When and How to Use the Septuagint in Your Bible Study

Faithlife LXX

I’m bad at reading the Bible quickly or in big chunks. I’m always getting stopped by interesting little questions (and interesting big ones). Here’s a representative example:

Do not be idolaters as some of them were; as it is written, “The people sat down to eat and drink and rose up to play.” (1 Corinthians 10:7 ESV)

I’ve puzzled over that word “play.” It seems a little out of place. What’s so bad about eating, drinking, and, of all things, playing?

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Should We “Dumb Down” the Bible When People Don’t Get It?

wheat field

I was trying to turn Psalm 1 into a singable song for the Bible club boys (6th grade on up) from the neighborhoods around my church. These were not young men with extensive church backgrounds and full-ride scholarships to elite Sunday schools. Their mastery of rap lyrics was, let’s say, somewhat superior to their knowledge of Scripture. But they had a capacity—and sometimes, I could swear, a desire—to learn.

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How to Avoid Plagiarism in Your Sermons and Papers

plagiarism

I was absolutely shocked.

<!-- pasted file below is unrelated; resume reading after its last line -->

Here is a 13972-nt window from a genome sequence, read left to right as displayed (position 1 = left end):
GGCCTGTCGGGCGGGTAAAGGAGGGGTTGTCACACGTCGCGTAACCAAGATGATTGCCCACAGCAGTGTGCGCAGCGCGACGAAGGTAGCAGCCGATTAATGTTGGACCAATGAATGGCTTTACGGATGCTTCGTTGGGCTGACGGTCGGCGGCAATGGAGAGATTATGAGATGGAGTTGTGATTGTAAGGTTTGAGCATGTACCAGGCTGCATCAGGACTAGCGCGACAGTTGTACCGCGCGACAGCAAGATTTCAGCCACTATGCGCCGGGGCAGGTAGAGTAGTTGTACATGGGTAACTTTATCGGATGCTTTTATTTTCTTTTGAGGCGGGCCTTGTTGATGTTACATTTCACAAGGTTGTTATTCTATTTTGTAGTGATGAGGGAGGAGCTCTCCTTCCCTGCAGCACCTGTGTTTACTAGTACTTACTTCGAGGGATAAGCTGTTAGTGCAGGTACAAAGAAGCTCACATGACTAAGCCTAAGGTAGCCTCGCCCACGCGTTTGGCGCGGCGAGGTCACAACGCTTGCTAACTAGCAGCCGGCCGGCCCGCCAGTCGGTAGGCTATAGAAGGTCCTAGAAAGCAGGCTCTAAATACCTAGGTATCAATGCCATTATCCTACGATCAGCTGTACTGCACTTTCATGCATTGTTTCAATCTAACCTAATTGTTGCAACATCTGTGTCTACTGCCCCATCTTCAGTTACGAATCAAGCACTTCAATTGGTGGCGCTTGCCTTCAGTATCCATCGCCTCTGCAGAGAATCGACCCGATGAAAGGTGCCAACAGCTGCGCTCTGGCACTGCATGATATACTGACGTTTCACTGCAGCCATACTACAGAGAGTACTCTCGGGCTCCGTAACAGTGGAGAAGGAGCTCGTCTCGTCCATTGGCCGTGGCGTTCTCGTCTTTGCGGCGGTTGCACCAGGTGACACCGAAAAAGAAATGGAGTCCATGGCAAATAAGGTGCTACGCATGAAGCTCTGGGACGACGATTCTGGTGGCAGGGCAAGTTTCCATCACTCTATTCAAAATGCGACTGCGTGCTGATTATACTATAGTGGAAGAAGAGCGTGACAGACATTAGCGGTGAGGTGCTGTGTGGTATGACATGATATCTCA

At the top of my NT Introduction paper on Jewish Institutions of New Testament Times was a “B+”—but that wasn’t the shocker. I was only just starting seminary, and I didn’t have the hang of things yet. What shocked me was that the B+ was scribbled out and a big red “F” was written next to it, along with a message: “Come see me.”

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Bible Translations in the “Mere Christian” Hallway

mere christianity bible translations

For several weeks I’ve been trying to End Bible Translation Tribalism. I’m urging Christians not to make our good Bible translations into rallying points or battle flags for internecine warfare. Instead, we members of Christ’s body should recognize our (good) Bible translations for what they are: useful and complementary tools for listening to Christ, our head.

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The Power of Slowing Down Your Bible Study

Old Testament propositional outlines
I enjoyed my Hebrew courses. I like languages. And one of the first big rewards of learning Hebrew is translating a small book like Jonah or Ruth. I say it’s a reward, because it is fun; you get a sense of satisfaction that you’ve actually learned something.
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The Top 5 Ways to Go from Logos Novice to Logos Pro

The difference between this . . .

logos

. . . and this . . .

logos

. . . consists largely in the skill with which the latter photographer used the complicated tools on his SLR (Single Lens Reflex) camera—and the complicated software tools used for post-production.

Likewise, the difference between an adequate sermon or Bible study and an excellent one may come down to the time you put in understanding and using the tools you have—including, preeminently, Logos Bible Software. Here are five ways you can begin to master Logos features so you can move from Logos novice to Logos pro.